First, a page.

SoCal Business Leaders Say "Fight Pollution Without Causing More Business and Job Flight"

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Southern California Leadership Council (SCLC) advises CARB on AB 32 implementation

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Our effort to address climate change must not worsen our state's economy, our severe unemployment, or continuing fiscal crisis

"Our effort to address climate change must not worsen our state’s economy, our severe unemployment, or continuing fiscal crisis,” Southern California leaders advise the California Air Resources Board on the eve of their issuance of proposed AB 32 regulations.

Former Governors Gray Davis, Pete Wilson and George Deukmejian joined the Southern California Leadership Council (SCLC) in writing a letter urging the California Air Resources Board to recognize the fragile economic conditions in California and carefully consider how to proceed with AB 32, California’s climate change initiative.

AB 32 sets a goal of reducing California's greenhouse gas emissions to 1990 levels by 2020, with an ultimate goal of an additional 80 percent reduction by 2050.

With the state’s unemployment at 12.4 percent, the third-highest in the nation, the SCLC cited business and job loss information -- including locations in other states where more than 2,500 of the state’s employers have taken 109,000 California jobs. The national relocation map provided shows all the other states where these businesses have gone and underscores the potential impact of new AB 32 regulation, particularly for sectors like manufacturing and wholesale trade where the state is losing two jobs for every one job added.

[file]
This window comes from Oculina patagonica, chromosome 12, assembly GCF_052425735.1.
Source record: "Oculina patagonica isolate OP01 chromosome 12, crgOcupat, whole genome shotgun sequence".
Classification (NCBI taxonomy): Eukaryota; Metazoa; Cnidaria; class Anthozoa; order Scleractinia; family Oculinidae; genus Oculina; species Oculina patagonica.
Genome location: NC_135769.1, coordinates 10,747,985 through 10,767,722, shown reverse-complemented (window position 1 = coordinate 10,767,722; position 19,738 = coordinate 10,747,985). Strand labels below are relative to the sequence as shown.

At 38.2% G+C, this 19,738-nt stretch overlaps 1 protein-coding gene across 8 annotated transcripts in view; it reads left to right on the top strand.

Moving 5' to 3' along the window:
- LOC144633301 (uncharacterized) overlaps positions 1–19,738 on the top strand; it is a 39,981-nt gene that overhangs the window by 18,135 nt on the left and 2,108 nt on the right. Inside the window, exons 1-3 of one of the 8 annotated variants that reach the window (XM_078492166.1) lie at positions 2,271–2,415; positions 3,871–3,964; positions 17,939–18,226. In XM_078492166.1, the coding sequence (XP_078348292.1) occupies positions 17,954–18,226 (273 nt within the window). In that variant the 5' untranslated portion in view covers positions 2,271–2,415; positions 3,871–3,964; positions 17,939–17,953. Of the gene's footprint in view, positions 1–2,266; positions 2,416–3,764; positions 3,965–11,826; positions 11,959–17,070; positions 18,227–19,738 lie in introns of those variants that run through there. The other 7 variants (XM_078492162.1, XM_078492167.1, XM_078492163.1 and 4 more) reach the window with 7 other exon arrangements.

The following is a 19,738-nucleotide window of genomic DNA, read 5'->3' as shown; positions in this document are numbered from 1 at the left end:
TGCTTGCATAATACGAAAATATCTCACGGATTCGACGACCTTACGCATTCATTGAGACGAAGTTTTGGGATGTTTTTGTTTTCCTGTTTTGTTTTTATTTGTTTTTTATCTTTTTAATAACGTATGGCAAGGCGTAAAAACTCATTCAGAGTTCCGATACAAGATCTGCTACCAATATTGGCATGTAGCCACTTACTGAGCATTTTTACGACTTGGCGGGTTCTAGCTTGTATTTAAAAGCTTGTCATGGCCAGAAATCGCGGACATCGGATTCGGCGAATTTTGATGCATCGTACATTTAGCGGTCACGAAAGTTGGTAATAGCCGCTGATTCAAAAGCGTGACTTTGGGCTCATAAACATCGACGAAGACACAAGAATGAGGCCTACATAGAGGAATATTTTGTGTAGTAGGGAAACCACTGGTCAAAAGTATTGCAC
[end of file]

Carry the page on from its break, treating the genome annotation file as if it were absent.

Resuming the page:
SCLC has offered CARB specific recommendations to minimize the unemployment consequences, including price ceilings on carbon allowances, adequate supplies of offsets, and free allowances for “trade exposed” industries like manufacturing and wholesale trade.

Also recommended is a package of economic development incentives to attract and retain manufacturers whose research and development and products are focused on energy and water efficiencies, air quality and greenhouse gas reductions for advanced transportation, renewable energy and other clean technologies.

Recent announcements from California-based CEOs, including those from Intel and Cisco, indicate any new expansions -- potentially with thousands of good paying jobs -- would go “anywhere but California.” According to the SCLC, this reinforces what business relocation experts already know, that the business and regulatory climate in California is already the worst in the nation, and that California must turn around this private sector job loses to grow the economy, reduce unemployment and solve its fiscal crisis.

For the full story and map of business relocations from California visit:

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